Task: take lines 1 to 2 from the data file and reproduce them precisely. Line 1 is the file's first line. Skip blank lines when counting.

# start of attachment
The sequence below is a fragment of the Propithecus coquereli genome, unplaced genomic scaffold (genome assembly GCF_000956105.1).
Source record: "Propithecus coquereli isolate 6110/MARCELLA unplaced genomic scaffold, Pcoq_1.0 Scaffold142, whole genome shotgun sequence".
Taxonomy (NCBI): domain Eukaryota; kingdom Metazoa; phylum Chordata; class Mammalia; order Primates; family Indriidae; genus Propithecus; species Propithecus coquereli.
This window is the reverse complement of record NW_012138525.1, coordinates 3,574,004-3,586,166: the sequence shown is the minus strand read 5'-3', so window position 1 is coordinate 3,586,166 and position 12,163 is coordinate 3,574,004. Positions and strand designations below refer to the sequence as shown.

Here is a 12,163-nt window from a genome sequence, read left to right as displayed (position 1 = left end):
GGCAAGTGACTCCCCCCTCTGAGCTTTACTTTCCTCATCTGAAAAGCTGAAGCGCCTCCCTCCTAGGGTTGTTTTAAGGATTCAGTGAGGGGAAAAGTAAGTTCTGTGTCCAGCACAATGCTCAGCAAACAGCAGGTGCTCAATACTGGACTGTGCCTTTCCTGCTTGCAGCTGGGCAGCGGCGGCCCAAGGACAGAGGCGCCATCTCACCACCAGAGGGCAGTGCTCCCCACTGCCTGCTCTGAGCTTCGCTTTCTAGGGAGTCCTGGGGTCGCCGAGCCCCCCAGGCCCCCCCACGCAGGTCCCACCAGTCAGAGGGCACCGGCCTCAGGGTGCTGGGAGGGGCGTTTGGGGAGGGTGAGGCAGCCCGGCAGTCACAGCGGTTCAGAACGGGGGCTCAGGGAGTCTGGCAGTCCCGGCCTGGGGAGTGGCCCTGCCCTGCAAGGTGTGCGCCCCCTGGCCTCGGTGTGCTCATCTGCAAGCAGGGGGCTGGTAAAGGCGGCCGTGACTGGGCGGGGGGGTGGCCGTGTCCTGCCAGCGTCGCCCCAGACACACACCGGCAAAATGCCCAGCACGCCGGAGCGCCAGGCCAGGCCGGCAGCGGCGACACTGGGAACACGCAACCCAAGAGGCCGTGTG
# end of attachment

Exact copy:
The sequence below is a fragment of the Propithecus coquereli genome, unplaced genomic scaffold (genome assembly GCF_000956105.1).
Source record: "Propithecus coquereli isolate 6110/MARCELLA unplaced genomic scaffold, Pcoq_1.0 Scaffold142, whole genome shotgun sequence".